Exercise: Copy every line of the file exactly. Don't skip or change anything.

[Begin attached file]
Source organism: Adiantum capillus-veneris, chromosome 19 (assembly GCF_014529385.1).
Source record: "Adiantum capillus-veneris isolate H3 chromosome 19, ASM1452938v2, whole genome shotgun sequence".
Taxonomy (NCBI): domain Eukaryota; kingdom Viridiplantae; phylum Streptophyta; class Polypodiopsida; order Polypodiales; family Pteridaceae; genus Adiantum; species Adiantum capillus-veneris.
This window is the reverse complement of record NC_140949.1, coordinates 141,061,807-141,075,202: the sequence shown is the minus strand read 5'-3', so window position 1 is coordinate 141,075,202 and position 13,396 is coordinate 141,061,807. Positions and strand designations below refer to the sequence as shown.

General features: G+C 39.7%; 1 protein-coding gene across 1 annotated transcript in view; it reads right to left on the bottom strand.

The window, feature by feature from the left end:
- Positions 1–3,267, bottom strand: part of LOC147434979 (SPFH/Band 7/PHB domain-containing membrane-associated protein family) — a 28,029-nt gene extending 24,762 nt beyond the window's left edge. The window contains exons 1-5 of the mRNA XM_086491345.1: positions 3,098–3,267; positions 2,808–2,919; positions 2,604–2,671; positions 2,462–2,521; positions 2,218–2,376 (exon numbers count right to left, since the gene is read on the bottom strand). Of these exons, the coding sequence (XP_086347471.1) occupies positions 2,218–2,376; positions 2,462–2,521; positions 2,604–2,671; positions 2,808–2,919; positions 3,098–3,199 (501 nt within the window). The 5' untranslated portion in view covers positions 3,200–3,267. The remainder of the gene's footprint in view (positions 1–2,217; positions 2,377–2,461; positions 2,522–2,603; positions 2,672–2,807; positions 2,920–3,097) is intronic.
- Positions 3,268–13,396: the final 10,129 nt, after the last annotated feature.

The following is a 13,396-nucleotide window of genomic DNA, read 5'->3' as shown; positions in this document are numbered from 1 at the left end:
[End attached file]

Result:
Source organism: Adiantum capillus-veneris, chromosome 19 (assembly GCF_014529385.1).
Source record: "Adiantum capillus-veneris isolate H3 chromosome 19, ASM1452938v2, whole genome shotgun sequence".
Taxonomy (NCBI): domain Eukaryota; kingdom Viridiplantae; phylum Streptophyta; class Polypodiopsida; order Polypodiales; family Pteridaceae; genus Adiantum; species Adiantum capillus-veneris.
This window is the reverse complement of record NC_140949.1, coordinates 141,061,807-141,075,202: the sequence shown is the minus strand read 5'-3', so window position 1 is coordinate 141,075,202 and position 13,396 is coordinate 141,061,807. Positions and strand designations below refer to the sequence as shown.

General features: G+C 39.7%; 1 protein-coding gene across 1 annotated transcript in view; it reads right to left on the bottom strand.

The window, feature by feature from the left end:
- Positions 1–3,267, bottom strand: part of LOC147434979 (SPFH/Band 7/PHB domain-containing membrane-associated protein family) — a 28,029-nt gene extending 24,762 nt beyond the window's left edge. The window contains exons 1-5 of the mRNA XM_086491345.1: positions 3,098–3,267; positions 2,808–2,919; positions 2,604–2,671; positions 2,462–2,521; positions 2,218–2,376 (exon numbers count right to left, since the gene is read on the bottom strand). Of these exons, the coding sequence (XP_086347471.1) occupies positions 2,218–2,376; positions 2,462–2,521; positions 2,604–2,671; positions 2,808–2,919; positions 3,098–3,199 (501 nt within the window). The 5' untranslated portion in view covers positions 3,200–3,267. The remainder of the gene's footprint in view (positions 1–2,217; positions 2,377–2,461; positions 2,522–2,603; positions 2,672–2,807; positions 2,920–3,097) is intronic.
- Positions 3,268–13,396: the final 10,129 nt, after the last annotated feature.

The following is a 13,396-nucleotide window of genomic DNA, read 5'->3' as shown; positions in this document are numbered from 1 at the left end: